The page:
Betsy Dunn and Albin Johnson of the Marion Board of Health came before the Marion Planning Board to discuss the issue of a medical marijuana zoning bylaw in Marion.
The consensus was to let the state regulations prevail rather than fight the facilities, in the process saving the town hours of regulation and possible litigation, which might prove futile on the issue.
“The annual fee for running a medical marijuana practice requires a $500,000 bond and a $50,000 license per year to be in business,” Dunn said. “That will dominate the issue and have the state regulations prevail.”
Dunn presented information and statistics and noted that only those diagnosed with medical conditions such as cancer, glaucoma, AIDS, HIV, Hepatitis C, ALC, Crohn’s Disease, Parkinson’s disease, Multiple Sclerosis and others would qualify one for use of medical marijuana.
A patient must obtain written certification from a physician with whom the patient has a “bona fide” physician-patient relationship. That relationship would qualify the individual for a “60-day supply” of ten ounces for a period of one year.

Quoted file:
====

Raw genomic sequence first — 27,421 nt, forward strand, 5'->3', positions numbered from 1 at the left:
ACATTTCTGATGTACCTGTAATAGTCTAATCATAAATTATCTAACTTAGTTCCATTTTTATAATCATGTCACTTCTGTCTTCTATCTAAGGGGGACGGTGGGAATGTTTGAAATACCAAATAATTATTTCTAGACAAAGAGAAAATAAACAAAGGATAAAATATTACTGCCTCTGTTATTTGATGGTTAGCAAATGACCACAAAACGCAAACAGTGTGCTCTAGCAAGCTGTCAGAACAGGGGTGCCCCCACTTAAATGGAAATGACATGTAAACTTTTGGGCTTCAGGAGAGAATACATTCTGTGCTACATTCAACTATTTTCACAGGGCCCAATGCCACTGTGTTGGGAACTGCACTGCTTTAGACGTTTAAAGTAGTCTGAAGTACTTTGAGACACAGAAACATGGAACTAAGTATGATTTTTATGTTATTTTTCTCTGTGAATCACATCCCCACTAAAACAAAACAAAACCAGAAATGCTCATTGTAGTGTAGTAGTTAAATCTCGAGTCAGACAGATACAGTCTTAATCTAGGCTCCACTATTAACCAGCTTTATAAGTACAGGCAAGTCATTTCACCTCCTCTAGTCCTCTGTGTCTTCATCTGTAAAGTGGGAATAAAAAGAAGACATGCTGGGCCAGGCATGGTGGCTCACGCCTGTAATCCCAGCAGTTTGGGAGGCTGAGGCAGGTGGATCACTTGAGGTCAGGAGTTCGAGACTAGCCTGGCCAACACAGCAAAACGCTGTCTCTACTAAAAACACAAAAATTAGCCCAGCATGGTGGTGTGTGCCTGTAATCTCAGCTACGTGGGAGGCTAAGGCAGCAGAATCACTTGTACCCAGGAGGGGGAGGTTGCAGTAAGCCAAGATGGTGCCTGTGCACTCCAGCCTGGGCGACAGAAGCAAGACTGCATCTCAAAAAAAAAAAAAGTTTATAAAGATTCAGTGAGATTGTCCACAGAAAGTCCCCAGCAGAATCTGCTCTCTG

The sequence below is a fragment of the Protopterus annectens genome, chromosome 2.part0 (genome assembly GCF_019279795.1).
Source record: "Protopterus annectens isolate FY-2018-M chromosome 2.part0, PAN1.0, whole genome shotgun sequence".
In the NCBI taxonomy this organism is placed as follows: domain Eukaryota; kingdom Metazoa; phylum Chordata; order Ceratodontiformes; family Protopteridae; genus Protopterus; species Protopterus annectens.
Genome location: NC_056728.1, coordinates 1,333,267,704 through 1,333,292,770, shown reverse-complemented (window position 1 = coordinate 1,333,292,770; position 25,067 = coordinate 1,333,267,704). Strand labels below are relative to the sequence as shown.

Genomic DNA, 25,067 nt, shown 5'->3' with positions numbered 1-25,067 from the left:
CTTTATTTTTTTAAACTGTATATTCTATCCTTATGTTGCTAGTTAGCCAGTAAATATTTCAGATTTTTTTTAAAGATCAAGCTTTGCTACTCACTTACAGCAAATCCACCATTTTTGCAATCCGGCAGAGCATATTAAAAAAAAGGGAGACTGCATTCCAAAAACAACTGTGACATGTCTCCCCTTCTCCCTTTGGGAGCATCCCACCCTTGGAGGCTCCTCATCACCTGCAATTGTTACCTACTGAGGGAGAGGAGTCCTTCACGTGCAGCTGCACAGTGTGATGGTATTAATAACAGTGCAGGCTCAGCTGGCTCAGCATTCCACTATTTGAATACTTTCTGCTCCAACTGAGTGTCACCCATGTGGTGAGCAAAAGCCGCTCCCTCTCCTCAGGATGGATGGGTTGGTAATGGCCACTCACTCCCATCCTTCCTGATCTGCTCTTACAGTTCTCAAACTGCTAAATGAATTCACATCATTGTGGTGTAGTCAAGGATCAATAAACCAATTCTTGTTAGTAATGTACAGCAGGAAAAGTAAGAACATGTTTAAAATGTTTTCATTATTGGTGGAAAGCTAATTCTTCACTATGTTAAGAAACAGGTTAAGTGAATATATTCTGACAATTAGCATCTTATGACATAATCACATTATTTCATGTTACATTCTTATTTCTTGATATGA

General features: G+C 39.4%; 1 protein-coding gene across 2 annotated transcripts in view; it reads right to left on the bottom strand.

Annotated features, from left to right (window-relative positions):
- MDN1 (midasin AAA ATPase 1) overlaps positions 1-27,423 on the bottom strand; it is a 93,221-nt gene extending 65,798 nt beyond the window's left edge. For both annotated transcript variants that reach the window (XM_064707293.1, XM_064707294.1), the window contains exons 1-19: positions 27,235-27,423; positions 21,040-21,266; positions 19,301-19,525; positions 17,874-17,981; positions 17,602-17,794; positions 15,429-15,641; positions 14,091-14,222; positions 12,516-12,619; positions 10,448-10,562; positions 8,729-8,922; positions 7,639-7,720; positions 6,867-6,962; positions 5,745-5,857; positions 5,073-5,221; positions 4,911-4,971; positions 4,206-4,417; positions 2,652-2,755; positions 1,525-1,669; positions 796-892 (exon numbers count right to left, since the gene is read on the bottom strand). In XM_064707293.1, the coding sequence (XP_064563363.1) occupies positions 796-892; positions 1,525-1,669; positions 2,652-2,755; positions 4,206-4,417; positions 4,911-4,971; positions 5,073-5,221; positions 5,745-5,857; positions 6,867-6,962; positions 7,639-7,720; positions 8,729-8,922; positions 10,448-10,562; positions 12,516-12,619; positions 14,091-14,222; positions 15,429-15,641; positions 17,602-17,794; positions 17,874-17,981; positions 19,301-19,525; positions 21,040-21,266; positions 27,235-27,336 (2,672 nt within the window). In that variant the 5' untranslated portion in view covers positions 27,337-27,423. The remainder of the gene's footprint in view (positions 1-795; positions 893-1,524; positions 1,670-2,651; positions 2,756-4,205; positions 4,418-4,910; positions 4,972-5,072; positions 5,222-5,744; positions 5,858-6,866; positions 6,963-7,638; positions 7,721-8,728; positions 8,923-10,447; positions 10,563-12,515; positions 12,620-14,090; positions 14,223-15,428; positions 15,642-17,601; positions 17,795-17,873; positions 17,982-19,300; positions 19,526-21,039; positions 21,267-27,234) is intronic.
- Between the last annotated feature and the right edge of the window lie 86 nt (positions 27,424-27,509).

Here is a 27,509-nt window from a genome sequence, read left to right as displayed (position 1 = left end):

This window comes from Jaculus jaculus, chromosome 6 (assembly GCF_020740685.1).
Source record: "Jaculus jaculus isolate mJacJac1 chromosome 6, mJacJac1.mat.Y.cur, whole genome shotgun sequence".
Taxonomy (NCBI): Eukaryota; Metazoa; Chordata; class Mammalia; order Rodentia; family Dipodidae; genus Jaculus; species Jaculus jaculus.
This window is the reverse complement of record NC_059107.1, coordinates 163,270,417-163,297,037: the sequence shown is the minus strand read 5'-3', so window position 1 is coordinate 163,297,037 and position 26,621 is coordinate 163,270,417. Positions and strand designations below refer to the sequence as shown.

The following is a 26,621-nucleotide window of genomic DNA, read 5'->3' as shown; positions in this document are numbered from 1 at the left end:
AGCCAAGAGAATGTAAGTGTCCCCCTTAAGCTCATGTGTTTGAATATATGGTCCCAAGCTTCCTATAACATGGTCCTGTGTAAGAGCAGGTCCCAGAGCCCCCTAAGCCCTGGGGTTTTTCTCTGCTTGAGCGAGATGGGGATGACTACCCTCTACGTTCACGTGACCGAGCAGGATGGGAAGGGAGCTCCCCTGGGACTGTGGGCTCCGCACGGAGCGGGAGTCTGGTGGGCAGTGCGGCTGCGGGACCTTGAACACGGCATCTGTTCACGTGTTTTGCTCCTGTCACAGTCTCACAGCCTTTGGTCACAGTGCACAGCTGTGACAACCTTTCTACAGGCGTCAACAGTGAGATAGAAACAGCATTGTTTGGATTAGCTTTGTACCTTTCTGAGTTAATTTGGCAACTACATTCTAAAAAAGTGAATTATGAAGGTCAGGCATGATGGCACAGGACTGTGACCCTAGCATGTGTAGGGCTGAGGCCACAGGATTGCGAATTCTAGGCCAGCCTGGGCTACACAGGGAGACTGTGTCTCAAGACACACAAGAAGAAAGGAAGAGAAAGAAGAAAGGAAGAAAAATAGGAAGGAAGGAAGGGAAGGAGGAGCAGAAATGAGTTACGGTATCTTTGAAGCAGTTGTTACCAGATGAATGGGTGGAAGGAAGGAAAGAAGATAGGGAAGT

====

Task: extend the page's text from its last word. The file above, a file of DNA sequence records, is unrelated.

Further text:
The board agreed to put the issue to Town Counsel Jon Witten for an opinion.
Next up was a healthy discussion about the Master Plan for the town. Much discussion ensued, with each board member giving input.
“When you look at the matrix, this is more than we can deal with over our time on the board over the next two to three years,” said board member Rico Ferrari, comparing the 2015 Master Plan with those of 1996, 1988, and 1974. “We need to prioritize, as a Planning Board, to find out what we can accomplish and put a target end date on those items.”
Board member Jay Ryder chimed in and noted that “most of the people who live here don’t want the town to change … they want it to stay the same.” The board agreed to Ryder’s sentiments, but also agreed that young people in town don’t vote or attend town meetings.
“How do we tap these young people?” asked board member Steve Gonsalves.
The board agreed to move the Master Plan forward with input from town residents.
“They won’t vote against it if they had input,” Ryder said.
The board agreed to revisit the Master Plan for the town and come up with a survey and possible weekend for young and old to come together to form a plan for Marion’s future.
By Joan Hartnett-Barry